- Better opportunities for physical activities through sports fields, public swimming pools, greenways and trails, and walking or biking to schools.
Types of Suburbs
The Inner Suburbs
Countries like the US experienced urban sprawl in the early 20th century when people were in hunt of better living and employment opportunities and building societies made their way easier by providing mortgages.
In the 1920s or 1930s, cities first began to develop settlements just at their boundaries and this constituted the inner suburban areas.
The Outer Suburbs
With a further spike in the population of people in the 1960s and 1970s, the suburban boundary was further pushed outward to accommodate rising settlements. This constituted the outer suburbs.
The outer suburbs are not densely populated and the settlements are open and wide.
Pros of Life in a Suburban Area
- Many people prefer the suburbs because of their affordability.
- The suburban settlements have the advantage of being big and spacious and so, families can get to have a comfortable living without investing too much money.
- The living environment in suburbia is cleaner, greener, and more tranquil. You can feel connected with the natural landscape while your nexus with the city remains intact.
- If city noises and crowded spaces take a toll on your mental level, settling in the suburban area might be the choice of life for you.
- The monetary value of property in the suburbs is likely to augment over time. This is because with a growing population, people are willingly moving towards the outskirts and the value of a residential unit bought there will have its worth increased in just a matter of years.
- The living expenditures in the city keep soaring every now and then, the products are expensive and real estate properties have prices over the moon. However, in the suburbs, the cost of living is generally less expensive.
Cons of Life in a Suburban Area
- Shifting towards the wooded areas out from the mainland makes the residences vulnerable to wildfires and they are something uncontrollable and will only get worse.
- The suburban drivers on the beltways are shaping the climate of the future. In the suburban settlements, the families have independent cars and usually no access to public transport. Even with lower population density, separate cars are a necessity to commute to and from places and this has weighed down on the environment in the form of terrible emissions.
- Despite aiming at reducing carbon emissions by 2035, auto emissions in the US are expected to remain flat owing to surging developments on the urban fringe and even outside it.
- The job market in the suburban area is quite competitive.
- The neighborhood in the suburbs is not very close enough. Therefore, for longer distances, there are fewer amenities such as public transport, schools, colleges, and universities.
Frequently Asked Questions (FAQs)
How to make a choice between the suburbs and the city?
When deciding about settling in any area, be it a suburban area or a main city, it is important to weigh all the factors that might impact your living in one way or the other.
You must think about the job market and employment opportunities available, the climate of the area and how gravely will it influence your day-to-day working, check whether you have access to basic necessities of life such as schools, hospitals, etc., at a negotiable distance and a lot more factors.
By now you must be thinking of settling in the suburbs, however, there are pros and cons to each decision. Each experience is distinct in its own way. The right and the wise choice depend on the type of living experience you want to get.
If you are inclined towards nature and its tranquility and segregated living at a lower price, check the suburban box in your checklist. Contrarily, if you want to enjoy the perks of living in a city and busy neighborhoods, you better stay connected to the city.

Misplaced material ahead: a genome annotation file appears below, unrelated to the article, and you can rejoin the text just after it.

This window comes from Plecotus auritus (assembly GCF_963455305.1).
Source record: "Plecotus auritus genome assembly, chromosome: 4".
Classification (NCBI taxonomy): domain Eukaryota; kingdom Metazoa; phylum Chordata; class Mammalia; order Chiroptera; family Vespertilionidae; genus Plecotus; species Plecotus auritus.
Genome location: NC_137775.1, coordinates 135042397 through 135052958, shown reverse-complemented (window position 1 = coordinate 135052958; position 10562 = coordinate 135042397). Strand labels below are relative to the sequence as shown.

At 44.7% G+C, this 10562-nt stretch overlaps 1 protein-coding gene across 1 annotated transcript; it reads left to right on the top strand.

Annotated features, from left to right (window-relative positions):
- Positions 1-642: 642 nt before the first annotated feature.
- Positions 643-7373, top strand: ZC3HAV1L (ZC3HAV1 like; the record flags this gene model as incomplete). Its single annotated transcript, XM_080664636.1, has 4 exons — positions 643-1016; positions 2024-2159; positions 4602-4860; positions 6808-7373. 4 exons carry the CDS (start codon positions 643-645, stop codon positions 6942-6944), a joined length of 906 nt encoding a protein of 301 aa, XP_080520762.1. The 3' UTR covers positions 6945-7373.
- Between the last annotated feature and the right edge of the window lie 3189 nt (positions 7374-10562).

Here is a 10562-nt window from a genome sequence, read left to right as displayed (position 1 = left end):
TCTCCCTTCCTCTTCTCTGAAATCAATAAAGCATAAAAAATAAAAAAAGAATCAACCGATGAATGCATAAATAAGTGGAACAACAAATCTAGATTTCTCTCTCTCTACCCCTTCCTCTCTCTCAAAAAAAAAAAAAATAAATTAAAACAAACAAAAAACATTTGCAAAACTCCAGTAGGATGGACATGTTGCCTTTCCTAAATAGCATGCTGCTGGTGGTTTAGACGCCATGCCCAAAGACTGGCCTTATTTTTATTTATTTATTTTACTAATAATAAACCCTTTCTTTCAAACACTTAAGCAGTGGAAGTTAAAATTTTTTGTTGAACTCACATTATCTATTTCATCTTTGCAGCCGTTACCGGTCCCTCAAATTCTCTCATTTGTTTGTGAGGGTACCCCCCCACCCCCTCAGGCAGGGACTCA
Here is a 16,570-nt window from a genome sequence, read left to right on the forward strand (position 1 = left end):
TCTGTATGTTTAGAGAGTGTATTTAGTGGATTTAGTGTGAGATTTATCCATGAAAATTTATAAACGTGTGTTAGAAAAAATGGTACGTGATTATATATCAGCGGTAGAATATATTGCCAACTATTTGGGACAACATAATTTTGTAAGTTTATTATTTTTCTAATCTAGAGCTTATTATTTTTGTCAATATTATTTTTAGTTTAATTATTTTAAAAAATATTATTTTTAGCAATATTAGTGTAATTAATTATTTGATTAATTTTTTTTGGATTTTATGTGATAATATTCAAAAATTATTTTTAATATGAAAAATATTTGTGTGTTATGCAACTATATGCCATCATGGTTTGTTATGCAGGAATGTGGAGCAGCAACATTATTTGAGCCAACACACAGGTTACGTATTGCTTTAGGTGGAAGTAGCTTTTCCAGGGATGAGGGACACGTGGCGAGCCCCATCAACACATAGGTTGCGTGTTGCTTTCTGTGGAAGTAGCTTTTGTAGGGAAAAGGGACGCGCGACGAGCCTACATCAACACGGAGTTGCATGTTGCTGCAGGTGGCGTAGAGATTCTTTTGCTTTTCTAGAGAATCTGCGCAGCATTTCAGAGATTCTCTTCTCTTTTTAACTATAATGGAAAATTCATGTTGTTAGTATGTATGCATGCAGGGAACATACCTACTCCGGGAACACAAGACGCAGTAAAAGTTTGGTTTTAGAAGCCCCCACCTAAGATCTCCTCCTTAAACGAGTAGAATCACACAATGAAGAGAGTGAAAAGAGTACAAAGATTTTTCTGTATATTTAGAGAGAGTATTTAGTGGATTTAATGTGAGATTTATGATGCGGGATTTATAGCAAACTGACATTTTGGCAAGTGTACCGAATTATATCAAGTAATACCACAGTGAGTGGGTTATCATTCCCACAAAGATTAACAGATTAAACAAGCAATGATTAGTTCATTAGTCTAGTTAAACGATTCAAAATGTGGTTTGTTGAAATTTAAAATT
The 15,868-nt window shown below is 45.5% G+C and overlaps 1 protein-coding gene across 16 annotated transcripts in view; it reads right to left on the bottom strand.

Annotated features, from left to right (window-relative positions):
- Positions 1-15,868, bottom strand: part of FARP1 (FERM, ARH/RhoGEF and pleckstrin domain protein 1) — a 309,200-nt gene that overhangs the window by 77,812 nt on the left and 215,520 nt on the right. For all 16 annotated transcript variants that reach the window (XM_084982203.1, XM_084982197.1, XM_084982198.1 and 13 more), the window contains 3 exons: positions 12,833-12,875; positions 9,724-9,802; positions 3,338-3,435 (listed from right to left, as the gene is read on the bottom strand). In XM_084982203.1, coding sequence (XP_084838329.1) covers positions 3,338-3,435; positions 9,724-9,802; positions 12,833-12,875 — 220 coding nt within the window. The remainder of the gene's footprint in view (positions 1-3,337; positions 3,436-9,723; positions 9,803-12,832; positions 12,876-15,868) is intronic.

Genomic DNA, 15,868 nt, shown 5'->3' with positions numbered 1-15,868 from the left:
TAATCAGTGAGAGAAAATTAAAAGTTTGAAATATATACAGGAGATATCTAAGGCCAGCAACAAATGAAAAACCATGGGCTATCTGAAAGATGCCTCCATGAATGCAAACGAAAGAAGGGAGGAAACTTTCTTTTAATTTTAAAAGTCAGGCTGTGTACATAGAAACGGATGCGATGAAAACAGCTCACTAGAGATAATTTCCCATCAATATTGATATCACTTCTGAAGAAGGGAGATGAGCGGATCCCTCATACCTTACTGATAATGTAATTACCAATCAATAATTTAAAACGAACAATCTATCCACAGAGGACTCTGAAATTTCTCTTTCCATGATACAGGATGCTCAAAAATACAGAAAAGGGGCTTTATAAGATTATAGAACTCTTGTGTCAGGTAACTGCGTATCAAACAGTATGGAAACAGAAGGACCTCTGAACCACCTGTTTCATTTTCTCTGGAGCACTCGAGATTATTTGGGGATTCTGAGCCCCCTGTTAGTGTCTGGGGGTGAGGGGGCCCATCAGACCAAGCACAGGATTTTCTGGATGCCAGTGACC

What were the first suburbs in the history of the US?
The urban sprawl in America kickstarted around the 1950s and families began to move out and settle on the urban fringe by utilizing the home loans offered at affordable prices. Levittown in Long Island, New York is documented as the first modern suburb in the US post the second world war.
The homes in Levittown showed stark resemblances, all of them being built on the same architectural Cape-Cod style. The floorplan area of each residential unit was kept the same and the interiors were also more or less replicated.
Is it possible to prevent urban sprawl or do it in a way that does not impact nature’s working?
By the time urban sprawl commenced in the US, it was deemed to be the best solution to encamp surging populations in city centers. However, the manner in which the settlements grew in the outskirts was paid little attention.
Consequently, when urban sprawl accelerated, it began interfering with the natural landscape close to the rural side. With greater number of personal cars in the suburbs, which previously were non-existent, the auto emissions leveled down the state’s efforts to decrease carbon emissions by 2035.
As of now, further expansion in the outward direction towards the exurbs is another danger in one form and a pacifier in another. It is pertinent to mention that urban sprawl can only be prevented by strong actions taken on the political front.
However, to do it in a manner more effective and less defective is what the town planners need to put their heads together for. Here are some useful tips for coping with urban sprawl.
- Align your town planning and design with nature.
- Homogeneous designs look monotonous and do not picture the essence of suburban living. It is better to go for mixed settlements, floor plans, and vertical stories.
- Old buildings that intercept the suburbs should be effectively utilized to preserve history instead of being dismantled and thrown away in landfills.
- The agricultural lands in the way of suburbs should in no way be stripped off. Doing so will have economic repercussions and may also create food insecurity at the domestic level.
- It is better to plant trees along the sidewalks to utilize the space for nature’s intrusion into the artificial world.
- Expanding the public transit system will help make a community more equitable.